Hello.(adsbygoogle = window.adsbygoogle || []).push({});

I have a set of ODE where

1) [tex]\frac{dv_x}{dt}=\frac{q(t)B}{m}v_y[/tex]

2) [tex]\frac{dv_y}{dt}=\frac{q(t)B}{m}v_x[/tex]

3) [tex]\frac{dv_z}{dt}=0[/tex]

Following the strategy to solve a simple harmonic oscillator,

I differentiate (1) to get

4) [tex]\frac{d^2v_x}{dt^2}=\frac{q(t)B}{m}\frac{dv_y}{dt}+q'(t)v_y[/tex]

and substitute (1) and (2) into it to get

5) [tex]\frac{d^2v_x}{dt^2}=(\frac{q(t)B}{m})^2v_x+\frac{q'(t)}{q(t)}\frac{dv_x}{dt}[/tex]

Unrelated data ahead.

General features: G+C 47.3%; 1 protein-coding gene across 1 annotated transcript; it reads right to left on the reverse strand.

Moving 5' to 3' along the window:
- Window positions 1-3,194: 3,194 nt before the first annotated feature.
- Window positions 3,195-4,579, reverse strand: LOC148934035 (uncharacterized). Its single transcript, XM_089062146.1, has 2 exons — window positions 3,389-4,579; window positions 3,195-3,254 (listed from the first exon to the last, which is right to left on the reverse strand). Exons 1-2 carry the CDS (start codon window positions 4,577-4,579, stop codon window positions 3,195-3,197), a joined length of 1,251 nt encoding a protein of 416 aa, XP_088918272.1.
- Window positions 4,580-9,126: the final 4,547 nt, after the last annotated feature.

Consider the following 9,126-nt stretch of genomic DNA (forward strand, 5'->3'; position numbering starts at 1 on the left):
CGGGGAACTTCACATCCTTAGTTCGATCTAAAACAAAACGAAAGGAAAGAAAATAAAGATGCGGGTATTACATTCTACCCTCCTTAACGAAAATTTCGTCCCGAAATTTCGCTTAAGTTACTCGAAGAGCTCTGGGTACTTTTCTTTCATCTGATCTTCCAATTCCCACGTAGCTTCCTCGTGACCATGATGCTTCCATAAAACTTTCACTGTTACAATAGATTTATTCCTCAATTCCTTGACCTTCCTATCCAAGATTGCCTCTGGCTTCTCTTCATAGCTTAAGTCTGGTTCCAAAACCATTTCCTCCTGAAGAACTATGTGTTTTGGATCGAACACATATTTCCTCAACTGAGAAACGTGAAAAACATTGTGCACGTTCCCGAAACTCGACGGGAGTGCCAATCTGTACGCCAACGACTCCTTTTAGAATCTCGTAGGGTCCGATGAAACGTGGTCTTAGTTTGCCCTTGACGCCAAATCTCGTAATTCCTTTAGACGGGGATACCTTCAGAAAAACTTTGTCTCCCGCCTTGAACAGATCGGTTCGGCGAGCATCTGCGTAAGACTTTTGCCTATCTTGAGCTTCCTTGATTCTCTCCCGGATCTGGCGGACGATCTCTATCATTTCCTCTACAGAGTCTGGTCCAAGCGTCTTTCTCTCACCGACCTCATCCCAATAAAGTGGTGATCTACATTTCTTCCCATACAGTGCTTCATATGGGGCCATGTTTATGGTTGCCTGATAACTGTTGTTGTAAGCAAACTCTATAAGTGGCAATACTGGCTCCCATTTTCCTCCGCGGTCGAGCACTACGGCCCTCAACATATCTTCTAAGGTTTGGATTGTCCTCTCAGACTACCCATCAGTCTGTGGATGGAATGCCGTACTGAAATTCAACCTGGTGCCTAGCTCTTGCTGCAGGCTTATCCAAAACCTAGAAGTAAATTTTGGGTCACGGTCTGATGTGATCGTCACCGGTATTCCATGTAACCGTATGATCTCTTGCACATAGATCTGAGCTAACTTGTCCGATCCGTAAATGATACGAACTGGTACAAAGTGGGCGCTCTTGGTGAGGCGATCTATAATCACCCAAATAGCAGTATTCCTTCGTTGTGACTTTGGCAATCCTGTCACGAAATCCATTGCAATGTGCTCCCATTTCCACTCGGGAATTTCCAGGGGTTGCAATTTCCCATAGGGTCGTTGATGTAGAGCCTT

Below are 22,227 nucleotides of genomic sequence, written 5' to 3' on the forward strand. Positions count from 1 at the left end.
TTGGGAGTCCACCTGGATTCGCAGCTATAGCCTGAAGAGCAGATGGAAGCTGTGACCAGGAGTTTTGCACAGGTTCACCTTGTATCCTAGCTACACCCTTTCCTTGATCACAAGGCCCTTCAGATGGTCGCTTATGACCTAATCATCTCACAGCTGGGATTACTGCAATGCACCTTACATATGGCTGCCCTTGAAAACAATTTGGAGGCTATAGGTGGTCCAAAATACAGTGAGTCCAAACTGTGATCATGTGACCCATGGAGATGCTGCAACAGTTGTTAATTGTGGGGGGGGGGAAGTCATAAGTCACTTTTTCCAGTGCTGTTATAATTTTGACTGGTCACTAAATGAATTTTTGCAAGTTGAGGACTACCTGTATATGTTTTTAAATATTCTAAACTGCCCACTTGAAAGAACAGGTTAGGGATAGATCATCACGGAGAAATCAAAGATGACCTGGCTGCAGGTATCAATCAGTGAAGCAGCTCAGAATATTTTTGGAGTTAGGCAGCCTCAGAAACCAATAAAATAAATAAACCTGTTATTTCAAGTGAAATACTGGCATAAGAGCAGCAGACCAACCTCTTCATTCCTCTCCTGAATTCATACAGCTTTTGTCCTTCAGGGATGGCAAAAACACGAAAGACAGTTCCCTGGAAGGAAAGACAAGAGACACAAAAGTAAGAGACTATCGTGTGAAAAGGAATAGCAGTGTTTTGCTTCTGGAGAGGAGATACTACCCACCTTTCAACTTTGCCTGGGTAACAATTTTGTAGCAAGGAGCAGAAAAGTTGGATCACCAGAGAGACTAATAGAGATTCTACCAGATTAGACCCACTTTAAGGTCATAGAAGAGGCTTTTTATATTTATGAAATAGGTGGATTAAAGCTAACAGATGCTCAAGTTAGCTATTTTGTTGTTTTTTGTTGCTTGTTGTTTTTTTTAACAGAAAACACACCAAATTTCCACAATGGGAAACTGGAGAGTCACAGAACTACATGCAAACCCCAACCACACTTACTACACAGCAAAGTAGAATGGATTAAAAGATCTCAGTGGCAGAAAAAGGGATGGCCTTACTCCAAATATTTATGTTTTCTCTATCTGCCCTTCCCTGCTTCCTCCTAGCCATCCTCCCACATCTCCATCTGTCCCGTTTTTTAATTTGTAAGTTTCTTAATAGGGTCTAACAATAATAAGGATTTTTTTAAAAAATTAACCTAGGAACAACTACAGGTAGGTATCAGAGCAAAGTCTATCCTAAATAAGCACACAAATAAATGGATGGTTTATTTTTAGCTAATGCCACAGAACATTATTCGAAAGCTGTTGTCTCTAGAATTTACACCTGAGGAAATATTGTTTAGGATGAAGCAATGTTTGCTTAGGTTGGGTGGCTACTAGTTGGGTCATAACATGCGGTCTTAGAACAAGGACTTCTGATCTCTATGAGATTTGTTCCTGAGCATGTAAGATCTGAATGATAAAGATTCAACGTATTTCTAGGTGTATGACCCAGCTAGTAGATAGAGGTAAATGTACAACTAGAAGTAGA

which involve only functions of [itex]t[/itex] and [itex]x[/itex].

The initial position of the particle is at the origin.

I do not know if this is the correct way. I should solve it by inspired guessing?

Can you please help me by giving me some tips on solving this?

Thank you very much.

**Physics Forums | Science Articles, Homework Help, Discussion**

The friendliest, high quality science and math community on the planet! Everyone who loves science is here!

# Solving Nonlinear ODE: magnetism with varying particle charge

**Physics Forums | Science Articles, Homework Help, Discussion**